B12 Toluene, methanol, acetone, naphthalenic mineral oil and ethylene glycol monobutylether.
Fire Prep 100 Naphthalenic oil and partly oxidised aliphatic hydrocarbon
Sta-Lube Naphthalenic mineral oil
Redline and Catalyst Naphthalenic mineral oil, barium carbonate other inorganic carbonates, and sulfur-containing material
Wynn's Conditioner Naphthalenic mineral oil/and isopropanol
Gumout Naphthalenic mineral oil, non-aromatic ester and aliphatic acid.
Wynn's Anti-Knock Naphthalenic mineral oil, non-aromatic ester, aliphatic amide, and aliphatic acid.
FPPF Ethyl cellulose, ethylene glycol monobutylether, and oxidised hydrocarbons.
__________________________________________________________________________Example No. 1C(C) 2(C) 3(C) 4 5 6__________________________________________________________________________Ri (ohms) 9.3 8.8 2.3 14.1 19.7 10.4Rf /Ri after19 hours inB12 23 × 104 28 × 104 43 × 104 3.3 × 104 133 339Fire Prep 1000 1.02 1.04 0.96 0.91 0.94 0.92Sta-Lube 1.09 1.04 1.11 0.94 0.95 0.91Red-line Catalyst 1.22 1.06 1.33 1.00 0.97 1.05Wynn's Conditioner 1.39 1.18 1.19 1.13 1.08 1.15Gumout 1.14 1.10 1.22 1.01 1.01 1.08Wynn's Anti 1.12 1.04 1.18 0.99 1.00 1.09Rf /Ri after 1.03 0.97 1.07 0.93 1.00 0.92110 hours inDiesel FuelRf Ri after 69hours inDiesel Fuel + 1.26 1.10 1.67 1.15 1.05 1.127% B12Diesel Fuel + 1.32 1.12 1.20 1.08 1.05 1.127% FPPFDiesei Fuel + 1.17 1.05 1.15 1.01 0.99 1.0710% gasolineRf /Ri after 1.09 1.01 1.12 0.95 0.93 1.04275 hours inDiesel FuelRf /R.sub. i after157 hours inDiesel fuel + 1.66 1.17 2.97 1.37 1.08 1.357% B12Diesel Fuel + 1.78 1.30 1.47 1.17 1.14 1.277% FPPFDiesel Fuel + 1.33 1.10 1.28 1.06 1.01 1.1610% gasoline__________________________________________________________________________
The compositions of Examples 7-15 were tested by the following tests. Samples 1 inch 82.54 cm) by 1.5 inch (3.8 cm) were cut from the molded slabs. Electrodes were formed on each sample by painting a strip 0.25 inch (0.62 cm) wide at each end with a suspension of silver particles (Electrodag 504 available from Acheson Colloids). The samples were annealed for 5 minutes at 200° C., and then cooled. The samples were then placed in an oven at 100° C. and their resistances measured at intervals. It was found at the lower the head-to-head content of the polymer, the less its change in resistance.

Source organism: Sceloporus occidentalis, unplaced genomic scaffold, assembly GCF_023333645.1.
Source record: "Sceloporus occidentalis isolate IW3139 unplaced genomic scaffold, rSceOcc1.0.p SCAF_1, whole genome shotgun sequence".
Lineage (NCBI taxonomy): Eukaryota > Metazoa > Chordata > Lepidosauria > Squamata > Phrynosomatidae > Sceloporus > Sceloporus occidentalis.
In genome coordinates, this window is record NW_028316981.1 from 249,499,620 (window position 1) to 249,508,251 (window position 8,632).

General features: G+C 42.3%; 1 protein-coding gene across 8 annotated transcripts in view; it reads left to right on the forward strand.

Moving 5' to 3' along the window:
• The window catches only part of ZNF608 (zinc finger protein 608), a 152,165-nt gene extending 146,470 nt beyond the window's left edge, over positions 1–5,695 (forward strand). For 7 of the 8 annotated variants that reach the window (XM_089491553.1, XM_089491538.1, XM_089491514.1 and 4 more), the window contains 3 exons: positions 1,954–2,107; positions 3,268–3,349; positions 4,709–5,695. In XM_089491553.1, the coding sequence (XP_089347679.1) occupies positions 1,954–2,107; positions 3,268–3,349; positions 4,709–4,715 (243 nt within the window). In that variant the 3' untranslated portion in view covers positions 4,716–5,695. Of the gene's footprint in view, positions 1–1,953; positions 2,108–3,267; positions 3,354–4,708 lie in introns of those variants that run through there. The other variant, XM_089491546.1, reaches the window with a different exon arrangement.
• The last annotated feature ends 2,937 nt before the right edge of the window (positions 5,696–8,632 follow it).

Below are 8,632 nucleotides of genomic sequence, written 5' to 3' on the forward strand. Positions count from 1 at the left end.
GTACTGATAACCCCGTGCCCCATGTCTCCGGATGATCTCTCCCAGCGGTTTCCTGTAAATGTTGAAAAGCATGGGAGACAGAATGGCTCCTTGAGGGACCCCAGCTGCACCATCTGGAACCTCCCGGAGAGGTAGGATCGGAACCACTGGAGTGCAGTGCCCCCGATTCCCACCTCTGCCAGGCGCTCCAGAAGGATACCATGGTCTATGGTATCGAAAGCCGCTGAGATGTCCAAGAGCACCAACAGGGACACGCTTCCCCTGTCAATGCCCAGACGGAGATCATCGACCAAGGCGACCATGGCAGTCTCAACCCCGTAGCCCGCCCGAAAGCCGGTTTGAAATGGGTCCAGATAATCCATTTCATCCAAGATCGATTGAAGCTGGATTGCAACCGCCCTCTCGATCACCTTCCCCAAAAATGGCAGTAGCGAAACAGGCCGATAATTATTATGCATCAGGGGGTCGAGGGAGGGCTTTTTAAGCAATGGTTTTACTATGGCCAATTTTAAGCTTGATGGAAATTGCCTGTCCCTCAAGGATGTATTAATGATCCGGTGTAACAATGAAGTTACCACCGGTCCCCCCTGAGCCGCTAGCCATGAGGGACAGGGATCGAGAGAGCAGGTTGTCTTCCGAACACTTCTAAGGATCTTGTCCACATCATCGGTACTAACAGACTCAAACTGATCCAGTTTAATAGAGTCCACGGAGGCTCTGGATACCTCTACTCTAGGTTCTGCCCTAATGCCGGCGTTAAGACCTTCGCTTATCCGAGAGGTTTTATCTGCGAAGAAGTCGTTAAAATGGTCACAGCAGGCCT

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|EP2110920A1||Mar 17, 2000||Oct 21, 2009||Tyco Electronics Corporation||Devices and methods for protection of rechargeable elements|
|WO1996030443A2 *||Mar 15, 1996||Oct 3, 1996||Raychem Corporation||Conductive polymer composition and device|
|WO1996030443A3 *||Mar 15, 1996||Nov 21, 1996||Raychem Corp||Conductive polymer composition and device|
|U.S. Classification||219/553, 252/511, 338/22.00R, 338/22.0SD|
|International Classification||F02B3/06, H05B3/14, H01B1/24, H01C7/02|
|Cooperative Classification||H01C7/027, F02B3/06, H01B1/24, H05B3/146|
|European Classification||H01C7/02D, H05B3/14P, H01B1/24|
|Sep 27, 1982||AS||Assignment|
Owner name: RAYCHEM CORPORATION 300 CONSTITUTION DR.MENLO PARK
Free format text: ASSIGNMENT OF ASSIGNORS INTEREST.;ASSIGNORS:VAN KONYNENBURG, PETER H.;AU, ANDREW;REEL/FRAME:004092/0470
Effective date: 19820923
|Mar 20, 1989||AS||Assignment|
Owner name: RAYCHEM CORPORATION, A CORP. OF CA
Free format text: MERGER;ASSIGNORS:RAYCHEM CORPORATION, A CORP. OF CA (MERGED INTO);MEHCYAR CORPORATION, A DE CORP. (CHANGED TO);REEL/FRAME:005175/0324;SIGNING DATES FROM 19870129 TO 19870729
|Nov 19, 1991||CC||Certificate of correction|
|Nov 29, 1993||FPAY||Fee payment|
Year of fee payment: 4
|Sep 25, 1997||FPAY||Fee payment|
Year of fee payment: 8
|Apr 5, 2000||AS||Assignment|
Owner name: TYCO INTERNATIONAL (PA), INC., A CORPORATION OF NE
Free format text: MERGER & REORGANIZATION;ASSIGNOR:RAYCHEM CORPORATION, A CORPORATION OF DELAWARE;REEL/FRAME:011682/0001
Effective date: 19990812
Owner name: TYCO INTERNATIONAL LTD., A CORPORATION OF BERMUDA,
Free format text: MERGER & REORGANIZATION;ASSIGNOR:RAYCHEM CORPORATION, A CORPORATION OF DELAWARE;REEL/FRAME:011682/0001
Effective date: 19990812
Owner name: AMP INCORPORATED, A CORPORATION OF PENNSYLVANIA, P
Free format text: MERGER & REORGANIZATION;ASSIGNOR:RAYCHEM CORPORATION, A CORPORATION OF DELAWARE;REEL/FRAME:011682/0001
Effective date: 19990812
|Apr 5, 2001||AS||Assignment|
Owner name: TYCO ELECTRONICS CORPORATION, A CORPORATION OF PEN
Free format text: CHANGE OF NAME;ASSIGNOR:AMP INCORPORATED, A CORPORATION OF PENNSYLVANIA;REEL/FRAME:011675/0436
Effective date: 19990913
|Sep 28, 2001||FPAY||Fee payment|
Year of fee payment: 12
|Jul 19, 2016||AS||Assignment|
Owner name: LITTELFUSE, INC., ILLINOIS
Free format text: ASSIGNMENT OF ASSIGNORS INTEREST;ASSIGNOR:TYCO ELECTRONICS CORPORATION;REEL/FRAME:039392/0693
Effective date: 20160325